Vancouver Whitecaps return after COVID-19 phase one poses training interruption

During phase one of COVID-19, UBC Athletics and Recreation shut down all facilities and suspending all programs “through May 20, 2020 as [a] precautionary measure against COVID-19.”

This included the closure of the National Soccer Development Centre, where the Vancouver Whitecaps and United Soccer League teams train.

These closures also affected the professional swimmers who train at UBC Aquatic Centre, which is one of Swimming Canada’s high performance centres.

Back to full gear mode

June 15 marked the club’s first full team on-field training session since the league’s suspension in play on March 12. In-beom Hwang, a midfielder for Whitecaps, said he's happy to be back training with his teammates.

“During almost two months of quarantine, even though I ran around the park and played ball on my own, it was still hard to maintain my fitness level without training at the centre. But now, it just feels great that I am able to be back training with my teammates again,” said Hwang in an interview with The Ubyssey, conducted in Korean.

“Our fitness coaches gave our programs, but it was hard because we’re soccer players and we play together as a team,” added Ranko Veselinovic, a defender for Whitecaps.

Whitecaps were not able to access the facility for almost two months since the facility closure on March 11. However, the players still kept up their training by following the guidelines provided by the club’s sports medicine & science department.

“The club sent us home equipment that we can use for weight training,” said Hwang.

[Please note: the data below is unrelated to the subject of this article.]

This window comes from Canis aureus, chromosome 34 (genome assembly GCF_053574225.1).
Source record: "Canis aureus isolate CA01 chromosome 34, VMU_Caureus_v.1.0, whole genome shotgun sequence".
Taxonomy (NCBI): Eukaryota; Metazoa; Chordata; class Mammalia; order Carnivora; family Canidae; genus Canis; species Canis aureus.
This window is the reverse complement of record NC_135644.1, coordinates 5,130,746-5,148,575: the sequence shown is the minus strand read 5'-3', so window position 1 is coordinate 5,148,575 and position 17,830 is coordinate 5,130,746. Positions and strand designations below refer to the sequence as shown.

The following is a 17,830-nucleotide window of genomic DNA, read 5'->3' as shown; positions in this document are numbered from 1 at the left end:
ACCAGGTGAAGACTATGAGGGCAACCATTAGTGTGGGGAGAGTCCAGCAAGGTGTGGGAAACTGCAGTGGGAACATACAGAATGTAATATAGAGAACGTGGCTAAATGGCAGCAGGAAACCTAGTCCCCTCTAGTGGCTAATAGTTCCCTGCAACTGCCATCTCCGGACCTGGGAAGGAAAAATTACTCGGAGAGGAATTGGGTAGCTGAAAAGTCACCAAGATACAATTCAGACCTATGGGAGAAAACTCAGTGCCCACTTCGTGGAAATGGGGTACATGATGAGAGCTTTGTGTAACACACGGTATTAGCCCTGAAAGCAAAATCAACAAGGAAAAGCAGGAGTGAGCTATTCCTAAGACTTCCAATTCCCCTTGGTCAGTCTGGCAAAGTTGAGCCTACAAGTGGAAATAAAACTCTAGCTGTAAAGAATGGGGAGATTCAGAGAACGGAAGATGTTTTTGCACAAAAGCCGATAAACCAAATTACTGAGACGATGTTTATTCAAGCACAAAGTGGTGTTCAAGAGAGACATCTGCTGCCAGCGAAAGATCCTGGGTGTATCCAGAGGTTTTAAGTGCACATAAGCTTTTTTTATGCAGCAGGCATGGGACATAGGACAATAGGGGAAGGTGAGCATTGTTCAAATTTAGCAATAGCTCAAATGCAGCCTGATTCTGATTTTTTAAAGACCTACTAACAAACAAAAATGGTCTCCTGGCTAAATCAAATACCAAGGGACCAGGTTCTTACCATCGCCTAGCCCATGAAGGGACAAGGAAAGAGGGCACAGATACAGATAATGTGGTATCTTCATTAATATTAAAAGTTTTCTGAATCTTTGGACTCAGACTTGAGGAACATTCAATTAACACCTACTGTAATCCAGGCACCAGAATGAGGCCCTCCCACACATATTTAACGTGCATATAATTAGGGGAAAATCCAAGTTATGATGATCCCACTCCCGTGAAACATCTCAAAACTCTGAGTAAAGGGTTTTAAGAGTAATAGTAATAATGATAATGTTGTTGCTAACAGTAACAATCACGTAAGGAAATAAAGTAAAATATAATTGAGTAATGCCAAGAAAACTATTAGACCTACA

On May 12, there were voluntary individual training sessions for players and small group training sessions took place before the return of full team on-field training.

Now that the Whitecaps are back training, preparing for the “MLS is Back Tournament” in July, they have implemented rules in efforts to maintain social distancing.

“Now, we are in separate locker rooms … We play normal games, but after [we] get off the field, we keep social distance and take care,” said Veselinovic.

Previously before attending full team training, players had to pass two COVID-19 tests and physical examination. Now, the players and staff are getting tested every other day before attending training.

“We now have to wear masks in all circumstances except when we are training on the field, taking a shower or changing clothes. It is different from how it used to be before quarantine and it can be uncomfortable sometimes, but I know we need to respect and follow these rules if we want to make the situation better so that we can keep training and participate in tournaments," Hwang said.

Potential reopening of UBC Aquatic Centre

UBC Aquatic Centre is home for T-Birds and for many professional swimmers. Since the closure, they have not have access to the facilities.

“I think we all probably took a couple of weeks off after March ... Since then, we’ve just been working out on our own,” said UBC Thunderbirds and member of the Canada national team, Markus Thormeyer.

On March 27, all swim meets were cancelled including the 2020 Canadian Swimming National Championships on March 27 due to COVID-19.

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Although professional swimmers are not back training yet, the facility is hoping to reopen for professional swimmers possibly mid July, according to Thormeyer.

“They are going to try and test out opening pools just to see what protocols work for social distancing and training. So, it’d be like one swimmer per land kind of thing, and we are not allowed to get too close to anyone or the coaches.”

The facility reopening for July may be crucial for these professional swimmers as they have to train for the postponed Tokyo 2020 Olympic Games next summer.

“We’ve not been training consistently for probably the longest time of our career. This summer for sure [we] have to keep it in mind that the Olympics is going to happen next year. So, we need to make sure we’re ready for that,” said Thormeyer.